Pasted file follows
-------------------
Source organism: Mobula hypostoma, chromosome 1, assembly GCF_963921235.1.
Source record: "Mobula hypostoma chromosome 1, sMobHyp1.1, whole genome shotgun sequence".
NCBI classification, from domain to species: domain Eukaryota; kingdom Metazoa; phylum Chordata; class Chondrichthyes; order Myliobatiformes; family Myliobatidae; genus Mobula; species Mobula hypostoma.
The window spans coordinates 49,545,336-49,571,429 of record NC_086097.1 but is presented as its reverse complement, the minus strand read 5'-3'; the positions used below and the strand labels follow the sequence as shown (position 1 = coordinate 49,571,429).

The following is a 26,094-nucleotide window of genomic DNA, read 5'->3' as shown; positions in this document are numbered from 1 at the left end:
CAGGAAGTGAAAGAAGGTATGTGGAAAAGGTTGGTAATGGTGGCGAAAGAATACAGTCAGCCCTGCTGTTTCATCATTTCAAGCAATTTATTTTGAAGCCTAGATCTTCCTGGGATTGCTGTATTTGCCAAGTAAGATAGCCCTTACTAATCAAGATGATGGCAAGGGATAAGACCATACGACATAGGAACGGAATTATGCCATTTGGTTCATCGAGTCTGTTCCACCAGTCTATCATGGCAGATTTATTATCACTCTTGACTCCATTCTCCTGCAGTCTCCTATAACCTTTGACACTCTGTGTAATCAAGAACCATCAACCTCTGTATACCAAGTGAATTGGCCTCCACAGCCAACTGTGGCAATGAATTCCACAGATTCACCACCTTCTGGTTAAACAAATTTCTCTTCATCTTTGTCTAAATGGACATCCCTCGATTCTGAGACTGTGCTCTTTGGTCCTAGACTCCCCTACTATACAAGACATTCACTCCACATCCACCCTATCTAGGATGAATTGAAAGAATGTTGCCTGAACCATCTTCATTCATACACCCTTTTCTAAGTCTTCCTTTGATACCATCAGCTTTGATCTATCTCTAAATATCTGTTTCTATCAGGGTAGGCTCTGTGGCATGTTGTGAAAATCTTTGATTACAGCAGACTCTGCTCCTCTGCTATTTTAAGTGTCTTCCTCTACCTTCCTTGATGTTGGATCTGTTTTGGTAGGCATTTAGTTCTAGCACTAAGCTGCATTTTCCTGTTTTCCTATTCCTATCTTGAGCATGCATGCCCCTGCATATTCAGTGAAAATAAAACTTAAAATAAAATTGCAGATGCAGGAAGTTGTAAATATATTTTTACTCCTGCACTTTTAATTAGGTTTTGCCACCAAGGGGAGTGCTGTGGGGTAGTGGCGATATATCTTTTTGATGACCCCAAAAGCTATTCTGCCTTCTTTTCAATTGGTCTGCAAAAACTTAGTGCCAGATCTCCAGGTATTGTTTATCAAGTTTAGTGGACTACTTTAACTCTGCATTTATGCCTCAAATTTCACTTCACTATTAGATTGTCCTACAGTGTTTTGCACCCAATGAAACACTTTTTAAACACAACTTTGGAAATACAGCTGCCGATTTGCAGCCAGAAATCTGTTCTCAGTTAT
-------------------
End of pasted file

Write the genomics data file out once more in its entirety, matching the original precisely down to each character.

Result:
Source organism: Mobula hypostoma, chromosome 1, assembly GCF_963921235.1.
Source record: "Mobula hypostoma chromosome 1, sMobHyp1.1, whole genome shotgun sequence".
NCBI classification, from domain to species: domain Eukaryota; kingdom Metazoa; phylum Chordata; class Chondrichthyes; order Myliobatiformes; family Myliobatidae; genus Mobula; species Mobula hypostoma.
The window spans coordinates 49,545,336-49,571,429 of record NC_086097.1 but is presented as its reverse complement, the minus strand read 5'-3'; the positions used below and the strand labels follow the sequence as shown (position 1 = coordinate 49,571,429).

The following is a 26,094-nucleotide window of genomic DNA, read 5'->3' as shown; positions in this document are numbered from 1 at the left end:
CAGGAAGTGAAAGAAGGTATGTGGAAAAGGTTGGTAATGGTGGCGAAAGAATACAGTCAGCCCTGCTGTTTCATCATTTCAAGCAATTTATTTTGAAGCCTAGATCTTCCTGGGATTGCTGTATTTGCCAAGTAAGATAGCCCTTACTAATCAAGATGATGGCAAGGGATAAGACCATACGACATAGGAACGGAATTATGCCATTTGGTTCATCGAGTCTGTTCCACCAGTCTATCATGGCAGATTTATTATCACTCTTGACTCCATTCTCCTGCAGTCTCCTATAACCTTTGACACTCTGTGTAATCAAGAACCATCAACCTCTGTATACCAAGTGAATTGGCCTCCACAGCCAACTGTGGCAATGAATTCCACAGATTCACCACCTTCTGGTTAAACAAATTTCTCTTCATCTTTGTCTAAATGGACATCCCTCGATTCTGAGACTGTGCTCTTTGGTCCTAGACTCCCCTACTATACAAGACATTCACTCCACATCCACCCTATCTAGGATGAATTGAAAGAATGTTGCCTGAACCATCTTCATTCATACACCCTTTTCTAAGTCTTCCTTTGATACCATCAGCTTTGATCTATCTCTAAATATCTGTTTCTATCAGGGTAGGCTCTGTGGCATGTTGTGAAAATCTTTGATTACAGCAGACTCTGCTCCTCTGCTATTTTAAGTGTCTTCCTCTACCTTCCTTGATGTTGGATCTGTTTTGGTAGGCATTTAGTTCTAGCACTAAGCTGCATTTTCCTGTTTTCCTATTCCTATCTTGAGCATGCATGCCCCTGCATATTCAGTGAAAATAAAACTTAAAATAAAATTGCAGATGCAGGAAGTTGTAAATATATTTTTACTCCTGCACTTTTAATTAGGTTTTGCCACCAAGGGGAGTGCTGTGGGGTAGTGGCGATATATCTTTTTGATGACCCCAAAAGCTATTCTGCCTTCTTTTCAATTGGTCTGCAAAAACTTAGTGCCAGATCTCCAGGTATTGTTTATCAAGTTTAGTGGACTACTTTAACTCTGCATTTATGCCTCAAATTTCACTTCACTATTAGATTGTCCTACAGTGTTTTGCACCCAATGAAACACTTTTTAAACACAACTTTGGAAATACAGCTGCCGATTTGCAGCCAGAAATCTGTTCTCAGTTAT